First of all, we recommend that the persons concerned by the legal provisions inform in advance their employees and visitors with respect to the measures taken and the legal grounds, ideally by means of a public displayed notice in a visible place upon entrance to the premises.
Please note, that in no case will a record be kept of the body temperature of all persons subject to the epidemiological screening, in case no other measure is imposed with respect to these.
From a practical standpoint, one will have the issue of internal records reflecting the motifs for absence from the workplace (namely registration or not of health data as a motif), respectively the follow-up on the conclusions of the medical consult, as the case may be. Considering that the law does not give additional details, in case the medical consult will not result in a medical leave being prescribed, one will ask if the employee needs to present a medical certificate of good health in order to come back to the workplace (thus adding to the health date being processed by the employer).
By corroborating with other employment law provisions and especially regarding occupational medicine, employers can find legal grounds for practical measures in implementing the new legal obligations, depending on the particularities of each. From a practical standpoint, solutions will differ in the case of employers who have designated occupational medicine medical personnel in the workplace, and those without such specialized resources.
With respect to epidemiological screening with respect of visitors, we consider that the cited norm contains a contradiction, since it provides that no personal data will be recorded, while also providing that persons with no suspect symptoms (including body temperature) will be allowed on the premises “after registration of the office/room/department where they are going”. From the perspective of data protection regulations, an analysis is necessary with respect to record keeping and the motivation for such measure. We mention that it is always preferable to find an alternative measure which avoids personal data records, especially sensitive data.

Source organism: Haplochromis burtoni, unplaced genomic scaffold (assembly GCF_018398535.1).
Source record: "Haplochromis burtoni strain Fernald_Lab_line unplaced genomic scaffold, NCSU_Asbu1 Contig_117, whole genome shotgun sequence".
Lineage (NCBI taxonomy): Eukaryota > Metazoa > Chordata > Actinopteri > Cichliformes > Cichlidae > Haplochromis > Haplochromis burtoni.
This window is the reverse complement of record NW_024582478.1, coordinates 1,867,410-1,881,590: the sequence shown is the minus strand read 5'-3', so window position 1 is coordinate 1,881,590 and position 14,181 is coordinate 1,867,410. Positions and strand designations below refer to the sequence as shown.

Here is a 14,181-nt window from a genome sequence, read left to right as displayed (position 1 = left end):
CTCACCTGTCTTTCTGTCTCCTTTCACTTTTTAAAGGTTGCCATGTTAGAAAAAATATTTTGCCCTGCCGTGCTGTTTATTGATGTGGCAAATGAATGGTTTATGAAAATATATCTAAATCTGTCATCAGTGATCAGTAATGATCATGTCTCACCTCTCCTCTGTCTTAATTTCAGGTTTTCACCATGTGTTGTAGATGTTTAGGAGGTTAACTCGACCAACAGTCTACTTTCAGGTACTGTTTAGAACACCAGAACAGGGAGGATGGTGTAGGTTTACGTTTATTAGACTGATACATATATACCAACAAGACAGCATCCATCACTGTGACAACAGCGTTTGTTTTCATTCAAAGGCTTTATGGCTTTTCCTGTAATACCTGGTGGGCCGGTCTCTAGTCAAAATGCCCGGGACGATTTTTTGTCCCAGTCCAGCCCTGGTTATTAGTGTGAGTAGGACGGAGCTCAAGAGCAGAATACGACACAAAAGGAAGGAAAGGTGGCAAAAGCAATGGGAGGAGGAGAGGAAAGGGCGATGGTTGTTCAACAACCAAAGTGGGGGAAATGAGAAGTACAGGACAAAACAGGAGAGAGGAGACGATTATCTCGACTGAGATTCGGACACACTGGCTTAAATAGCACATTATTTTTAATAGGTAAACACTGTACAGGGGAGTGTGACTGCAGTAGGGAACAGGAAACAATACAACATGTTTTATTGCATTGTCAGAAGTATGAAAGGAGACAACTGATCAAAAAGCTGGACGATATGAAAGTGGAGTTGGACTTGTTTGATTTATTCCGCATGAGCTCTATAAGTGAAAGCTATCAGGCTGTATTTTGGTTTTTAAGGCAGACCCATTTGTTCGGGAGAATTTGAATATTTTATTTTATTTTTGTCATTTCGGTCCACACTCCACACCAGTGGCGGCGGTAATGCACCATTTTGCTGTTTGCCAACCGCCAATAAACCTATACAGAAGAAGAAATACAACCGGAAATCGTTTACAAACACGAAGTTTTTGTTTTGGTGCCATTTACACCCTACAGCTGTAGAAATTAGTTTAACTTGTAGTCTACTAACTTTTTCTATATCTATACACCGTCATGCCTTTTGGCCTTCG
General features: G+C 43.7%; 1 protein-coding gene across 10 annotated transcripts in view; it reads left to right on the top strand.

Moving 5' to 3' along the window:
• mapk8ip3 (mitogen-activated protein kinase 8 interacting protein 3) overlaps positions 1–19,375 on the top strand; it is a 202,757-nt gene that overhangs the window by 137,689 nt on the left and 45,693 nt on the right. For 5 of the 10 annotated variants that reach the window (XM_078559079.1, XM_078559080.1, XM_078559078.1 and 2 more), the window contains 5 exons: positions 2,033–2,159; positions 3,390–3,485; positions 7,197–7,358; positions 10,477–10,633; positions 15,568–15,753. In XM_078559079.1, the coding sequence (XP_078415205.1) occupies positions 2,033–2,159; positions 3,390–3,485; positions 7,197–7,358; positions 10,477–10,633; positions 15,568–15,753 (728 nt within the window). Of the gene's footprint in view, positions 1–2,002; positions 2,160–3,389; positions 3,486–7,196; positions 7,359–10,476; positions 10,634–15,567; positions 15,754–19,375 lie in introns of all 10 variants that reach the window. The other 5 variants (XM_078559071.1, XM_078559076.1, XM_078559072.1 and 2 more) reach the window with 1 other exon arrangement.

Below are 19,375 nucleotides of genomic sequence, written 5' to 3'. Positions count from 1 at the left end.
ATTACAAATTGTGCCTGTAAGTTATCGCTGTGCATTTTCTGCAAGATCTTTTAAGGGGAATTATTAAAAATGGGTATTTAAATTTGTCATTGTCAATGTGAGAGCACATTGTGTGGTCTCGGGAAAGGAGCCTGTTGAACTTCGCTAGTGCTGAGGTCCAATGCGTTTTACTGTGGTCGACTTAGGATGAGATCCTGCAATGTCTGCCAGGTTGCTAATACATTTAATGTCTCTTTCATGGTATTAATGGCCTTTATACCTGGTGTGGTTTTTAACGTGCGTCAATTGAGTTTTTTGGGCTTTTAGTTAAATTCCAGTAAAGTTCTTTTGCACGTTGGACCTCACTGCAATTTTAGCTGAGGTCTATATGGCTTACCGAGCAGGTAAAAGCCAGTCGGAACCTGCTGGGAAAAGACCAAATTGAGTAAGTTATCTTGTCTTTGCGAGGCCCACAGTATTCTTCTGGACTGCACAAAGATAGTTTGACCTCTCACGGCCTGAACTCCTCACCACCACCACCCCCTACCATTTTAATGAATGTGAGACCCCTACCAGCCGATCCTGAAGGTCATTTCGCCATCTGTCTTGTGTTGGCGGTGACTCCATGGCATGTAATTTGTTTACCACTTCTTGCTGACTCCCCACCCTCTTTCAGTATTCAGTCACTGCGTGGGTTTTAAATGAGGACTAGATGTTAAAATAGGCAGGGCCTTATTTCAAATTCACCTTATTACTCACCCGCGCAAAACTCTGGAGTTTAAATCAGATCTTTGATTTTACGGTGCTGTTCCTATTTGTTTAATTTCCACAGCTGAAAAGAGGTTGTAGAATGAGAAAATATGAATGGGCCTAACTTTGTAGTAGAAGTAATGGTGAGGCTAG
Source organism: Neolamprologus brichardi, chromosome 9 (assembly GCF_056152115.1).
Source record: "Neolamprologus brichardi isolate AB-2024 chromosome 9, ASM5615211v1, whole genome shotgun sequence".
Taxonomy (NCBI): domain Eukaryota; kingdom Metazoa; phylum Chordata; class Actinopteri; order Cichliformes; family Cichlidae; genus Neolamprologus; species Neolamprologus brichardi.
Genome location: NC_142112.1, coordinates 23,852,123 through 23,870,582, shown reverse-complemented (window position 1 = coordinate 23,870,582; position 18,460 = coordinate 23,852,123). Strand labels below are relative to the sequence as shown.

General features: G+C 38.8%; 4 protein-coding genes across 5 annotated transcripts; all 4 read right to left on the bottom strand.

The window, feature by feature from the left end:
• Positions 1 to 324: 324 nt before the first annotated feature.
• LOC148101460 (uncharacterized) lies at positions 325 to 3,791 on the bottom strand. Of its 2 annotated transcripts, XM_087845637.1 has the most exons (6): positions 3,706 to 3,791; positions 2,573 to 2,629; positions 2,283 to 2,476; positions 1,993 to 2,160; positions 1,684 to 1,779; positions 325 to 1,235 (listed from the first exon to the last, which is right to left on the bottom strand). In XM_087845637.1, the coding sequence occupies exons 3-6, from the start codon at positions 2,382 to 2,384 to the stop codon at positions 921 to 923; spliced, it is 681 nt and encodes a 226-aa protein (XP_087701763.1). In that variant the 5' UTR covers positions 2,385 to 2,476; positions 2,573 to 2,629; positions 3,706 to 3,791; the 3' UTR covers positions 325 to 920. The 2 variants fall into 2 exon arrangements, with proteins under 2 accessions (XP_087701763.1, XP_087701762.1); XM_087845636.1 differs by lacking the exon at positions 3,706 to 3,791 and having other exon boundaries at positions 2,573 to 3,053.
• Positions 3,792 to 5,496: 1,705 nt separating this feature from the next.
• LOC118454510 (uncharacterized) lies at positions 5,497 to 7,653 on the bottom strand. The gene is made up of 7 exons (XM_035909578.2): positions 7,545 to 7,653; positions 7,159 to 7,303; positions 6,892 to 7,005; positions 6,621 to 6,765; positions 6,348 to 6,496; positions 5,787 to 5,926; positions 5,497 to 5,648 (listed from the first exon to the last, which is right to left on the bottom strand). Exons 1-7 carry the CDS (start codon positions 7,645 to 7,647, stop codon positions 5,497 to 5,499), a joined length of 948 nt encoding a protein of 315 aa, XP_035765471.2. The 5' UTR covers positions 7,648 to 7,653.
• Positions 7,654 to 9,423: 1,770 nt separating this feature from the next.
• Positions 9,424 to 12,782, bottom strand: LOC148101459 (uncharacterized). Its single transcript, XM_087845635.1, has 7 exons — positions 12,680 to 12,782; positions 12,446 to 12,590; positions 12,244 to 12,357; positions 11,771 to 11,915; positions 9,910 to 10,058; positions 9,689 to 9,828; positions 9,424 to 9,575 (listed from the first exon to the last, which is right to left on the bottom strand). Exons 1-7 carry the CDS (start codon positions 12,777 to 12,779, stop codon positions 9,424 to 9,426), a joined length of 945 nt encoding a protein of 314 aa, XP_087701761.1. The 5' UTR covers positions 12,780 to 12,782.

We also mention that the epidemiological screening measure is now imposed by law during the state of alert. Following the end of the state of alert and in the absence of future express legal provisions to impose similar measures, employers will need to resume the analysis of GDPR compliance if they intend to continue implementing such protective measures. We also add that many EU member states have discouraged the systematic collection of employee health data by the employers.
 The relevant orders in this matter are: (i) In the field of labour and social protection, the measures were adopted by Order no. 3577/831/2020 regarding measures taken to prevent contamination with the new coronavirus SARS-CoV-2 and to conduct workplace activities in conditions of safety (hereinafter “Order 3577”), a joint order of the Minister of Labour and Social Protection and the Minister of Health; (ii) Order no. 874/81/2020 on the establishment of the obligation to wear a protective mask, epidemiological screening and hand disinfection measures (“Order 874”) which details, among others, the procedure which must be followed for epidemiological screening; (iii) Order 1731/832/2020 of the Minister of Economy, Energy and the Environment (hereinafter “Order 1731”).